Thank you for your blog. I love that you said, no judgment, no finger wagging, no neuroses. 🙂

    • I’ve SO been there, Sara! I know that exact feeling – like it’s this HUGE deal that you’re going to deviate from “Plan.” But really, no big deal! Thanks for reminding me I’m not the only one who experiences this 🙂

  12. I’m pretty new to your site and to Crossfit and Paleo. I was wondering if you could direct me to an entry to getting thin. I’m overweight. And the one thing I haven’t seen is calorie counting on Paleo. I know I’m eating better, cleaner and healthier foods. But should I be counting calories too? I’m giving myself 2 months (only because I need a goal time not because I think I’ll quit it then) to see results with all these changes. I don’t know what my rules should be for my 2 months. And my biggest fear is felling the self imposed judgment when 60 days is up and I’m still fat. (there goes my neuroses again).

    • Hi Sara! I can see there’s a bit of a struggle between 2 modes of thinking here, and I can totally relate. Your instinct for patience, an extended effort (2 months sounds great) and trying to step away from self-judgment is 100% CORRECT. Keep combatting those neuroses. One phrase I use sometimes when I feel a little neurotic or unstable is “be loving.” Just reminding myself to be loving – whether that’s expressed for someone else’s benefit or my own – can be pretty powerful. Just love yourself, and love yourself constructively. Which is exactly what you’re doing!

      The diet mentality in this country is nuts. See my post Crashing: A Retrospective. http://cavegirleats.com/2010/06/10/crashing-a-retrospective/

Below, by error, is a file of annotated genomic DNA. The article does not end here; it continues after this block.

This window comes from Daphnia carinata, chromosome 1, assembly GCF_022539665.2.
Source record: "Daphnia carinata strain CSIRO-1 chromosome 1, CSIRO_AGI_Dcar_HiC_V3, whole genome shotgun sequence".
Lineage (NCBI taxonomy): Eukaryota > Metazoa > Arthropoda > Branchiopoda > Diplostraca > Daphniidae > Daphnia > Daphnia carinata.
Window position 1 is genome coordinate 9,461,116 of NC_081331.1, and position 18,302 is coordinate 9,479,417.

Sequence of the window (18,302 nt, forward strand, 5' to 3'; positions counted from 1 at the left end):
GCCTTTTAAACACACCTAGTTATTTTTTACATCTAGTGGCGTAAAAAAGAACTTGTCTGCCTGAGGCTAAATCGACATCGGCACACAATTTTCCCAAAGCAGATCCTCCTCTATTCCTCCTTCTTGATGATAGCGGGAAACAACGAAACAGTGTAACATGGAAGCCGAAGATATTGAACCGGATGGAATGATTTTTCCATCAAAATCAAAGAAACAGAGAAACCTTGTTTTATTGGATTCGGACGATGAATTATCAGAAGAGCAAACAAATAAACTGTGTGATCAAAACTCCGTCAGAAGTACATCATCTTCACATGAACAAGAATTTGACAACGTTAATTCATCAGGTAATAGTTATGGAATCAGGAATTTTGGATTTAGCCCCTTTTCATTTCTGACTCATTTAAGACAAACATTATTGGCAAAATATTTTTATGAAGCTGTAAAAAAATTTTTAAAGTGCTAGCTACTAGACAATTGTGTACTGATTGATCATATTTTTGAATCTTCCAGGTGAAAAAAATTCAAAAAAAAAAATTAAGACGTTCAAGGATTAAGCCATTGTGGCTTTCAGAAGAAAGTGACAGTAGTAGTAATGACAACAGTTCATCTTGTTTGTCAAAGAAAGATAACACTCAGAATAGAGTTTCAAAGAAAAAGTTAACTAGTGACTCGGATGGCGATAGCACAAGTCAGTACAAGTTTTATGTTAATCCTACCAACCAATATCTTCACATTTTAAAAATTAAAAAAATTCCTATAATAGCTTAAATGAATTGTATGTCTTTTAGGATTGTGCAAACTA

Faltering, failing, regression and the like don’t HAVE to be bad things. They will happen – they happened to me. They still do! But the most helpful thing you can do is refuse to judge yourself for those moments, because that’s part & parcel to a “wagon” mentality, and I think that’s toxic. Here’s a post I did on that for Steve’s Original: http://www.stevesoriginal.com/blog/wheres_my_wagon/

      Make positive self-nourishment the undercurrent of your life, and try to make good choices whenever possible. If you’re going crazy for a donut, remove the stigma from that donut by realizing that you can have one if you want. Have 10. Have a whole truck of Krispy Kreme if you want. Often that “reverse psychology” takes away the drive to do something “bad” or “not allowed.” It’s just food, and you’re the boss of it.

      You don’t HAVE to get everything right immediately. Just focus on getting to know your body, trusting your innate intelligence, and nourishing yourself with both good food and good information. Don’t calorie count. Don’t weigh yourself. Sometimes, when I’m feeling particularly judgmental, I allow myself ONLY to look at my face in the mirror. No prolonged, judgmental gazing into the mirror at all the things that are “wrong.” Just a cursory check to be sure all the appropriate clothing is fastened and I’m out the door. The commitment to combat any judgmental behavior is what will really make the difference, long-term. Also, the traditional diet mentality makes us feel like multiple pounds of weight loss per week is normal or desirable. The normal way to shed (and you WILL, I promise, if you put the principles of eating real, nourishing foods into practice 90% of the time, over time) is to feed yourself right, get outside a bit, maybe add some strength training if you’re ready for it, and love the crap out of yourself. Check out http://www.LifeAsAPlate.com. AndreAnna has an awesome story http://www.lifeasaplate.com/about/

      You can email me if you want to talk more specifics! Feel free. CaveGirlEats@gmail.com.

      http://cavegirleats.com/2010/06/10/crashing-a-retrospective/